The world needs pollinators. Without the world's bees, birds, bats, butterflies and even crustaceans that selflessly do the tedious work of spreading pollen from one plant to another, most crops we depend on for food couldn't produce fruit. In fact, researchers estimate that bees alone are responsible for about one in every three bites of food you take.
It's also not uncommon for a certain plant species to require the services of a very specific pollinating animal to help it reproduce. Of course, we know plenty about the pollinator partnerships that involve crops we grow, but in natural ecosystems, many of these relationships remain mysterious.
New research published in the journal Zootaxa reports the discovery of nine new species of diminutive, colorful North American bees responsible for pollinating desert plants from the genus Tiquilia — commonly called crinklemats. Strangely enough, the males of two of these bee species look an awful lot like ants, but the females don't.
"It's unclear why these males have this unique form, but it could indicate they spend a lot of time in the nest," says study author Zach Portman, a Utah State University entomologist, in a press release. "We may find more information as we learn more about their nesting biology."
The newly discovered bees all belong to the genus Perdita, a group of bees first discovered by pioneering 20th-century entomologist Phillip Hunter Timberlake, who described 800 species of bees in his impressive 70-year career. The new species have been named for Shakespearean characters, like Perdita titania, named after the fairy queen in "A Midsummer Night's Dream."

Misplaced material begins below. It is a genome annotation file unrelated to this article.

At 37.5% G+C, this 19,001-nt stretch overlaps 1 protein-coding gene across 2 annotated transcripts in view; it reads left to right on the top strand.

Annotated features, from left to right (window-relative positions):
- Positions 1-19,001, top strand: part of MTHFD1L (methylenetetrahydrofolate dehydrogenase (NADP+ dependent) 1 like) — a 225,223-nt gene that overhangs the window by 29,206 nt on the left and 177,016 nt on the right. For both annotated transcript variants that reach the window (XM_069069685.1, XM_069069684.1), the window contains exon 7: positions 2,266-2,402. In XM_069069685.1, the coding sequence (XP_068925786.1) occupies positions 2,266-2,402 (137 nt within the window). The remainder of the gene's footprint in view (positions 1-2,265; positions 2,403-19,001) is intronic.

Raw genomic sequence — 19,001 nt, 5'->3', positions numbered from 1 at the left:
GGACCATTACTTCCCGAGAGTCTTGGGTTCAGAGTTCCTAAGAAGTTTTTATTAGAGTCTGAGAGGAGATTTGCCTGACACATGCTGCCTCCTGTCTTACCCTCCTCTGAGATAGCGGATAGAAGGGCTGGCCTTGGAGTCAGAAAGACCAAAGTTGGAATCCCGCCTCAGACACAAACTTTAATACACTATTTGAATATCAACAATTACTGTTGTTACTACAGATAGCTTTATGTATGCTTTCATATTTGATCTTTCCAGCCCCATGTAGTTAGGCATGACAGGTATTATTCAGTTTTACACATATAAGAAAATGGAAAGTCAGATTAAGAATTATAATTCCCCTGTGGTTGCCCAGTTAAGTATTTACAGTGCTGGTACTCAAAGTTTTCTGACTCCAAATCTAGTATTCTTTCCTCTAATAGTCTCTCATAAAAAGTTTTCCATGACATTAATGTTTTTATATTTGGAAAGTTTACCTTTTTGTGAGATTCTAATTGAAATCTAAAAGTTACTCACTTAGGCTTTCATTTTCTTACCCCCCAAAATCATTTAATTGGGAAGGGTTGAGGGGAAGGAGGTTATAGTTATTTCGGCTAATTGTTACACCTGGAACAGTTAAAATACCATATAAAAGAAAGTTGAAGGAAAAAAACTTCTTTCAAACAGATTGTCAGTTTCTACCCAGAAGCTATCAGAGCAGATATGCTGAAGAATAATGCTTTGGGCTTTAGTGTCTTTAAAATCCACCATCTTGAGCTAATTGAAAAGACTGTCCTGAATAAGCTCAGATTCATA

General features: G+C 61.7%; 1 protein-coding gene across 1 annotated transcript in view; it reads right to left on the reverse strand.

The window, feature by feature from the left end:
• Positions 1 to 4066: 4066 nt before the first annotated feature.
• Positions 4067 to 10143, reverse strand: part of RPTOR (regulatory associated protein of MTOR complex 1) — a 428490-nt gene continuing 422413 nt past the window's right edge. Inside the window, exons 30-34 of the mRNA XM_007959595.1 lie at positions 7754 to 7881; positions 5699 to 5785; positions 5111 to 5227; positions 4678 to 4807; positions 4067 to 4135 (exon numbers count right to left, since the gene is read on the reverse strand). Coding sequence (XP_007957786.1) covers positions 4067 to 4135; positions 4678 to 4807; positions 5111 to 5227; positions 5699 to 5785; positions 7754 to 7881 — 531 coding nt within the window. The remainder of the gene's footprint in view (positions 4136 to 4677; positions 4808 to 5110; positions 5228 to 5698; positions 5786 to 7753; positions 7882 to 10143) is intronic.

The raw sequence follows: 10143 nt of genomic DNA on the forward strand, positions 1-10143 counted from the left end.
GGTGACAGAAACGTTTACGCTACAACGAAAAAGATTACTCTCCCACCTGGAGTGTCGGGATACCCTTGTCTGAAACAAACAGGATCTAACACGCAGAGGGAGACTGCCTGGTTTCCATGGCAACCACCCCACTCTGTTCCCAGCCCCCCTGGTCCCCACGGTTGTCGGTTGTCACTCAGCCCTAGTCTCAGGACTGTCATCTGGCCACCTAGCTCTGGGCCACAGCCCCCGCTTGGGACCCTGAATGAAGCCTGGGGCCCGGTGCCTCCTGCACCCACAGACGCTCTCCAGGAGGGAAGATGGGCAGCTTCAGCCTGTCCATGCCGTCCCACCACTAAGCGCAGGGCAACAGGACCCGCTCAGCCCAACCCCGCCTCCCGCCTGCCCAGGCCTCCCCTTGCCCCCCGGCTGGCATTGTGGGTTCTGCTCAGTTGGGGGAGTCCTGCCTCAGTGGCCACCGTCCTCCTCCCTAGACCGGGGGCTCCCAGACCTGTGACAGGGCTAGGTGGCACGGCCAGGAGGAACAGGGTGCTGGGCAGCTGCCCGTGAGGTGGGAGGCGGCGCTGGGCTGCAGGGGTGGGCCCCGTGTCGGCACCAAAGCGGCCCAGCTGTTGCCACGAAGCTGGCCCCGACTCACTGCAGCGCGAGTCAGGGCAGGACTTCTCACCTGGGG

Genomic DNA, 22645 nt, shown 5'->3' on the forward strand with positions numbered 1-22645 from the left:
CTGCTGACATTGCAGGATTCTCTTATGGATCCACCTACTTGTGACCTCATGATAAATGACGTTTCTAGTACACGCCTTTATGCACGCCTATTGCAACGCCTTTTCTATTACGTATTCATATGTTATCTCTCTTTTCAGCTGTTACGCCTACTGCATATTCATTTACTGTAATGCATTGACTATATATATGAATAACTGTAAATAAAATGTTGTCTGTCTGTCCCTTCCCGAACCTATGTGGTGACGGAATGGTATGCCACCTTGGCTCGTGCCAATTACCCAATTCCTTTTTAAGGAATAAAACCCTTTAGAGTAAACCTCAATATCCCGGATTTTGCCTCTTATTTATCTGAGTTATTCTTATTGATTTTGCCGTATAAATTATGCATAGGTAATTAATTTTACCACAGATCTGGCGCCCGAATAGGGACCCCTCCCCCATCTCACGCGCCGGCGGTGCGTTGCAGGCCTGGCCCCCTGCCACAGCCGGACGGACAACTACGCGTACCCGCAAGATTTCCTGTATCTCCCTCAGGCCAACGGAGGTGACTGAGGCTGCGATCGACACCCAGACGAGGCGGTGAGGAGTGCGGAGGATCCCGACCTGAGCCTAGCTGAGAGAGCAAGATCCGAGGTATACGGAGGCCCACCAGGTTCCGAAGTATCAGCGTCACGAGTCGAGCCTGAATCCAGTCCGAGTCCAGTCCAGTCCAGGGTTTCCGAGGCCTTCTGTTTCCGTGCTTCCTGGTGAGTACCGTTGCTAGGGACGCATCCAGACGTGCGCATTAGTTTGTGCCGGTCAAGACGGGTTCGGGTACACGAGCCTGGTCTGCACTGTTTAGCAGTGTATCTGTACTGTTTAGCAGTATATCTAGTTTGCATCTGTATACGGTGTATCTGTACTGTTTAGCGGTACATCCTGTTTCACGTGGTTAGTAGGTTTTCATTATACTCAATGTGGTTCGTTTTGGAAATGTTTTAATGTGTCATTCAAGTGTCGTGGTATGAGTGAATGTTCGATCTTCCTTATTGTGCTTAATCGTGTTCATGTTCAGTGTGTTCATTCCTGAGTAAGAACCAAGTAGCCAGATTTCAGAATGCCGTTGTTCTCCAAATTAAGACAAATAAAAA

Fairy-like as they are, these teensy bees are no night workers; native to Mexico and the Southwestern U.S. and Mexico, the female bees often work collecting pollen from tiny crinklemat blossoms in the hottest, brightest parts of the desert day, possibly in order to avoid predators. Once they've collected a big stash of pollen, they lay their eggs on top of it and trust their offspring will figure out what to do once they hatch.
"Although identifying Perdita and finding the bees' nests is challenging, these bees have a lot to tell us about adaptation to a harsh and inhospitable environment," says Portman.
The discovery of these bees come with its share of mystery. Aside from the questions surrounding the extreme differences in morphology between males and females, researchers wonder what's up with the colorful spots and stripes on their backs — is it camouflage, or are they mimicking something? They also have strange little baskets on their heads made of stiff hair, possibly for the purpose of collecting pollen — but at this point, who can say for sure?